“The Matchbox”
Courtesy Photo

You don’t see many yellow cabs in Santa Barbara, but thanks to Looking Back/ Going Forward, the Westmont Ridley-Tree Museum’s current exhibition of the art of Tony Askew, there’s at least one place in town where you are guaranteed to catch one. Askew, a talented artist and celebrated teacher, collects toy yellow cabs in all shapes and sizes, from classic Checkers to one-off yellow Volkswagen Beetles. The presence of these miniature vehicles alongside his work implies something central to the man’s aesthetic. “I’m free,” they seem to say to the viewer’s imagination. “Where to?”

The answer offered by the more than 70 original artworks on display in this tour de force of a show would seem to be many places, from Montecito to Rome to Santa Fe. Askew stepped away from representational art early in his career, but he never lost his feeling for place. As a result, his mastery of technically challenging fine art techniques is frequently associated with specific places. For example, he developed his skill with watercolors, gouache, and graphite in Santa Barbara. His mesmerizing works in this idiom share a deep kinship with such diverse 20th century masters as Paul Klee, Richard Diebenkorn, and Gunther Gerzso, yet they retain an instantly recognizable signature style. Taken together, these paintings rank among the most significant and coherent bodies of work ever produced in our region, yet they are only one chapter in the artist’s career, and not even a complete one at that, as Askew continues to produce them today. “Picnic,” completed in 2016, displays a rare genius for composition nurtured over decades of deliberate practice and critical observation.

A profound student of the Italian Renaissance, Askew entered into a renaissance of his own through a creative epiphany that occurred in the late 1980s in Santa Fe, New Mexico. Already an adept printer, Askew discovered the monotype there, and it has been a mainstay of his practice ever since. Askew’s Santa Fe summers are so productive of these works that the current show features more than a dozen viscosity monotypes all produced within the last decade. Exhibition designer Chris Rupp’s clever use of angled mounts for these works turns the hallway leading to the main gallery space into a spectacular experience.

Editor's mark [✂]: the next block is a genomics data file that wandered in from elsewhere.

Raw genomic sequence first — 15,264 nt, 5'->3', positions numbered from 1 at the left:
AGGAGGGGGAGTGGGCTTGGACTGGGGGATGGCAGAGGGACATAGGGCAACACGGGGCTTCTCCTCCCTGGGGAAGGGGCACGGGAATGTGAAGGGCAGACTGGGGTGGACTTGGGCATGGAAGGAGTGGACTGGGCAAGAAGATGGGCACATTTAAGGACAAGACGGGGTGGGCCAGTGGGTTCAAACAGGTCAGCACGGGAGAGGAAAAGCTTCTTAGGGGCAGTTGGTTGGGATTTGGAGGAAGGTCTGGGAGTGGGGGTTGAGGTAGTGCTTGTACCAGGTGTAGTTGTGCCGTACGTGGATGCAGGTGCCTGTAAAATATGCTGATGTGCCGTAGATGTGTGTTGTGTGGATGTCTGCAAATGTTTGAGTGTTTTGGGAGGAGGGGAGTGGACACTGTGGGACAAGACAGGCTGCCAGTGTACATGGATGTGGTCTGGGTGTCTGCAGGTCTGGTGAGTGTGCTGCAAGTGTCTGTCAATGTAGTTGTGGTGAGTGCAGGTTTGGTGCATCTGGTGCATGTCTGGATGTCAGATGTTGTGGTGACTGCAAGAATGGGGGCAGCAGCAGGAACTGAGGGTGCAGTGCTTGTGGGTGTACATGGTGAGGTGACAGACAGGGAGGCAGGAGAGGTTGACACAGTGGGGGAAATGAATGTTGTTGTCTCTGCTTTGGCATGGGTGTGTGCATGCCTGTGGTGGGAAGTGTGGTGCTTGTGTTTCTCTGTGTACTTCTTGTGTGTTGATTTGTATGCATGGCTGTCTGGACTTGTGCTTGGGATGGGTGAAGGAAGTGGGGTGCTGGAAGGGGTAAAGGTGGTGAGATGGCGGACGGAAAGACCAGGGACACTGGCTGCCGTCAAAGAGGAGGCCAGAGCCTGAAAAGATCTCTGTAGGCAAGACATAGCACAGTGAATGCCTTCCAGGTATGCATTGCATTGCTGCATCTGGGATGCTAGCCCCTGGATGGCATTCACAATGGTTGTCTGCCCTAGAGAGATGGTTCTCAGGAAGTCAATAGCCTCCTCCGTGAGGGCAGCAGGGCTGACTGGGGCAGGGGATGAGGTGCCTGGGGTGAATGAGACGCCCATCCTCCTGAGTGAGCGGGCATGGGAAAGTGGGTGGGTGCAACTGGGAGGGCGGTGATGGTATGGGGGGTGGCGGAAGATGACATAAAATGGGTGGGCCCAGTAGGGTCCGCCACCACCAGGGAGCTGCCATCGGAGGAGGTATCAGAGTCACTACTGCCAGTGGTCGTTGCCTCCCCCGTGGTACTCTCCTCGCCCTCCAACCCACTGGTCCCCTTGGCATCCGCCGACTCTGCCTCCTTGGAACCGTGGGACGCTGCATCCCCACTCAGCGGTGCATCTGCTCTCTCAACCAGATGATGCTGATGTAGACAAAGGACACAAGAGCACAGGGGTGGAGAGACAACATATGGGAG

As if painting and printmaking were not enough, there are two other aspects to Askew’s work that would suffice for most artists as an entire career, and those are his oeuvres in assemblage and collage. Few artists anywhere have assimilated the influential visual languages of Joseph Cornell, Jasper Johns, and Robert Rauschenberg into something this fresh and original. Askew’s assemblages sing in the rousing tones of an American original; one can easily imagine the vivid color contrasts and rhythmic releases built into a work like “Lucky Strike” from 2013 as visual analogues to the song stylings of Ella Fitzgerald or Betty Carter. They occupy the territory where down-home pop culture meets sophisticated improvisation.

So, what location is it that inspires Askew’s boxes and collages? The answer is the great American roadside, and that’s where those shiny taxis come back in. Like his beloved yellow cabs, Askew’s collages revel in sharp contrasts and the street poetry of printed numbers and letters. Within shifting matrices of partial yardsticks, retro labels, and archaic fonts, islands of salvaged cursive manuscript float like taxi passengers bound for mysterious destinations. The show’s most memorable single work is a recent one, the giant grid of 42 square collages called “Keep a Watchful Eye” that the artist produced in 2018. It repays attention like a symphony, draws you in like a classic black-and-white movie, and takes you away like a romantic late-night taxi ride in the rain.


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